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J Pharm Sci. 2018 Feb;107(2):745-755. doi: 10.1016/j.xphs.2017.09.009. Epub 2017 Sep 20.

Relating Observed Psychoactive Effects to the Plasma Concentrations of Delta-9-Tetrahydrocannabinol and Its Active Metabolite: An Effect-Compartment Modeling Approach.

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Division of Pharmaceutics and Translational Therapeutics, College of Pharmacy, University of Iowa, Iowa City, Iowa 52242.
Division of Pharmaceutics and Translational Therapeutics, College of Pharmacy, University of Iowa, Iowa City, Iowa 52242; Positron Emission Tomography Imaging Center, Department of Radiology, University of Iowa, Iowa City, Iowa 52242. Electronic address:


The medical use of marijuana is increasing, yet little is known about the exposure-response relationship for its psychoactive effects. It is well known that the plasma concentrations of the principal psychoactive component of marijuana, Δ9-tetrahydrocannabinol (THC), do not directly correlate to the observed psychoactive effects. The purpose of this research was to use an effect-compartment modeling approach to predict and relate the concentrations of the psychoactive components (THC and its active metabolite) in the "hypothetical" effect-site compartment to the observed psychoactive effects. A "hypothetical" effect-compartment model was developed using literature data to characterize the observed delay in peak "highness" ratings compared with plasma concentrations of the psychoactive agents following intravenous administration of THC. A direct relationship was established between the reported psychoactive effects ("highness" or intoxication) and the predicted effect-site concentrations of THC. The differences between estimated equilibration half-lives for THC and THC-OH in the effect-compartment model indicated the differential equilibration of parent drug and the active metabolite between plasma and the effect-site. These models contribute to the understanding of the pharmacokinetic-pharmacodynamic relationships associated with marijuana use and are important steps in the prediction of pharmacodynamic effects related to the psychoactive components in marijuana.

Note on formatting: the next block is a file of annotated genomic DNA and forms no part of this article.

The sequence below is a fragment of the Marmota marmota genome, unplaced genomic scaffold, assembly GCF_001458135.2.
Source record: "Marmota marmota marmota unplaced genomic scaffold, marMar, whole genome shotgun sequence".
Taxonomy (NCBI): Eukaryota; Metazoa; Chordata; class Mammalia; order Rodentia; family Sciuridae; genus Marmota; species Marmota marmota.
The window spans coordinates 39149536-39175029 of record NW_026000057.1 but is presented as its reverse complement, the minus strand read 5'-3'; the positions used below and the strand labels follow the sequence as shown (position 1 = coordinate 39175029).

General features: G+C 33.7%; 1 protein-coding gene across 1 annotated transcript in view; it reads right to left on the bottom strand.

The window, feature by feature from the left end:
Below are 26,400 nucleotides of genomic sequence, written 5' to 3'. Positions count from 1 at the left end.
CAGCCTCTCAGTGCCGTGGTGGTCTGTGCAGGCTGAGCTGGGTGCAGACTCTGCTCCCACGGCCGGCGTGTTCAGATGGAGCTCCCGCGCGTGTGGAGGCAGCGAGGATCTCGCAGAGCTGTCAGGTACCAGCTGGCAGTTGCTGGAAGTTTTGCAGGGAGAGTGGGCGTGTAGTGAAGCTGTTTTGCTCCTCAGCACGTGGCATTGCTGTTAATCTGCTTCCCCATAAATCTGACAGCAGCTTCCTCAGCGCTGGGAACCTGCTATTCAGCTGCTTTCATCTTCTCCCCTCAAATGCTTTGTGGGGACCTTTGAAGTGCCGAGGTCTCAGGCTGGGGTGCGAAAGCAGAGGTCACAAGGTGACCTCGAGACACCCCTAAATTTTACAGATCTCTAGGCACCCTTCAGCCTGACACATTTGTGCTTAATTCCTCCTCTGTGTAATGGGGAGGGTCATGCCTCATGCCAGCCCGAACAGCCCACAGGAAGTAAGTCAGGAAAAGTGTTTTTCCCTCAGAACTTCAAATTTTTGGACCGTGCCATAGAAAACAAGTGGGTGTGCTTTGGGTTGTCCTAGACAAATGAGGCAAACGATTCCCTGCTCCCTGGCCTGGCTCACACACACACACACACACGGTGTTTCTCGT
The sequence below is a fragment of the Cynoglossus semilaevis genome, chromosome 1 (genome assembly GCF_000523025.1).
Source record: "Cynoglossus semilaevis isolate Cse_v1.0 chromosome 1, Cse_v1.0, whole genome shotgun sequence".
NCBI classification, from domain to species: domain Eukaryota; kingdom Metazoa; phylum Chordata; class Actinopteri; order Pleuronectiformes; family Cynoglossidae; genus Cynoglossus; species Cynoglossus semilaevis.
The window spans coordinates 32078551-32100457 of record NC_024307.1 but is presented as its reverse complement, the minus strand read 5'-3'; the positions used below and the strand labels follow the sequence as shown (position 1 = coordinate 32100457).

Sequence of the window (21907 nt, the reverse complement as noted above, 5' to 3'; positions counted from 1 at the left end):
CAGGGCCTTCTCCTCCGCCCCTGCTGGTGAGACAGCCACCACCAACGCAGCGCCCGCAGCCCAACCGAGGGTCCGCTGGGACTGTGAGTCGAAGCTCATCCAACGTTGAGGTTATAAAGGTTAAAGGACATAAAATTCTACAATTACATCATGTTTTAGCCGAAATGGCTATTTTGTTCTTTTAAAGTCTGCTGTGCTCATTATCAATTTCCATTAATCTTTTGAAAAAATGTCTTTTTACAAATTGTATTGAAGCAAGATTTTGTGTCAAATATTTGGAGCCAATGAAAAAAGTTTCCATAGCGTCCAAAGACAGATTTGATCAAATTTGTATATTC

clinical pharmacokinetics; metabolism; metabolite kinetics; pharmacokinetic/pharmacodynamic models; pharmacokinetics; pharmacokinetics/pharmacodynamics; population pharmacokinetics

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